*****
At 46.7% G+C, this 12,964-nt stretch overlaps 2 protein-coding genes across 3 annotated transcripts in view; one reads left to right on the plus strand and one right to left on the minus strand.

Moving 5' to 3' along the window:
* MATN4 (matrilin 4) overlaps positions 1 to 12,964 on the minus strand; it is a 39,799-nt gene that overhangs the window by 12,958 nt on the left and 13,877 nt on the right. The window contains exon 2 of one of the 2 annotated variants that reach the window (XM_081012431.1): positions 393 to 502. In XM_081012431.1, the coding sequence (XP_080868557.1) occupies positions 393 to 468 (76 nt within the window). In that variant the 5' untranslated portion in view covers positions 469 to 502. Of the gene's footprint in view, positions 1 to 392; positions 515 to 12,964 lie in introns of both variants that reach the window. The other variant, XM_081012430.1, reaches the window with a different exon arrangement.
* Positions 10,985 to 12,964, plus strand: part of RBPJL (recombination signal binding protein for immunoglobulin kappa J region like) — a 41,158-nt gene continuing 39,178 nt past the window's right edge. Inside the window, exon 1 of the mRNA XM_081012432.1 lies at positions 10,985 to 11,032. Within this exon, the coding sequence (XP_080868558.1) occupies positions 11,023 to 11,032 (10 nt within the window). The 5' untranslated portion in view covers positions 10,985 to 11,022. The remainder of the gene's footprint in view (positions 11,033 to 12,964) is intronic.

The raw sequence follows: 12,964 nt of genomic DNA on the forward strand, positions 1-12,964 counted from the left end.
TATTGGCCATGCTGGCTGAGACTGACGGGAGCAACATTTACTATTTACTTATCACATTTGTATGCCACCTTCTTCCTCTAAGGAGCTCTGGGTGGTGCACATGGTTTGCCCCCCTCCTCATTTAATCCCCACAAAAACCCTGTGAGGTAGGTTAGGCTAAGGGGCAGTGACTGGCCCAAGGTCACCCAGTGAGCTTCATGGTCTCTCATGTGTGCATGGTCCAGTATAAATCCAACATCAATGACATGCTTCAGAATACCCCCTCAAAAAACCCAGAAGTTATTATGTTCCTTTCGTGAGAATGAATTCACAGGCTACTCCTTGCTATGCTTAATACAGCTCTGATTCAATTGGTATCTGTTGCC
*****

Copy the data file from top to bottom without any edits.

At 46.7% G+C, this 12,964-nt stretch overlaps 2 protein-coding genes across 3 annotated transcripts in view; one reads left to right on the plus strand and one right to left on the minus strand.

Moving 5' to 3' along the window:
* MATN4 (matrilin 4) overlaps positions 1 to 12,964 on the minus strand; it is a 39,799-nt gene that overhangs the window by 12,958 nt on the left and 13,877 nt on the right. The window contains exon 2 of one of the 2 annotated variants that reach the window (XM_081012431.1): positions 393 to 502. In XM_081012431.1, the coding sequence (XP_080868557.1) occupies positions 393 to 468 (76 nt within the window). In that variant the 5' untranslated portion in view covers positions 469 to 502. Of the gene's footprint in view, positions 1 to 392; positions 515 to 12,964 lie in introns of both variants that reach the window. The other variant, XM_081012430.1, reaches the window with a different exon arrangement.
* Positions 10,985 to 12,964, plus strand: part of RBPJL (recombination signal binding protein for immunoglobulin kappa J region like) — a 41,158-nt gene continuing 39,178 nt past the window's right edge. Inside the window, exon 1 of the mRNA XM_081012432.1 lies at positions 10,985 to 11,032. Within this exon, the coding sequence (XP_080868558.1) occupies positions 11,023 to 11,032 (10 nt within the window). The 5' untranslated portion in view covers positions 10,985 to 11,022. The remainder of the gene's footprint in view (positions 11,033 to 12,964) is intronic.

The raw sequence follows: 12,964 nt of genomic DNA on the forward strand, positions 1-12,964 counted from the left end.
TATTGGCCATGCTGGCTGAGACTGACGGGAGCAACATTTACTATTTACTTATCACATTTGTATGCCACCTTCTTCCTCTAAGGAGCTCTGGGTGGTGCACATGGTTTGCCCCCCTCCTCATTTAATCCCCACAAAAACCCTGTGAGGTAGGTTAGGCTAAGGGGCAGTGACTGGCCCAAGGTCACCCAGTGAGCTTCATGGTCTCTCATGTGTGCATGGTCCAGTATAAATCCAACATCAATGACATGCTTCAGAATACCCCCTCAAAAAACCCAGAAGTTATTATGTTCCTTTCGTGAGAATGAATTCACAGGCTACTCCTTGCTATGCTTAATACAGCTCTGATTCAATTGGTATCTGTTGCC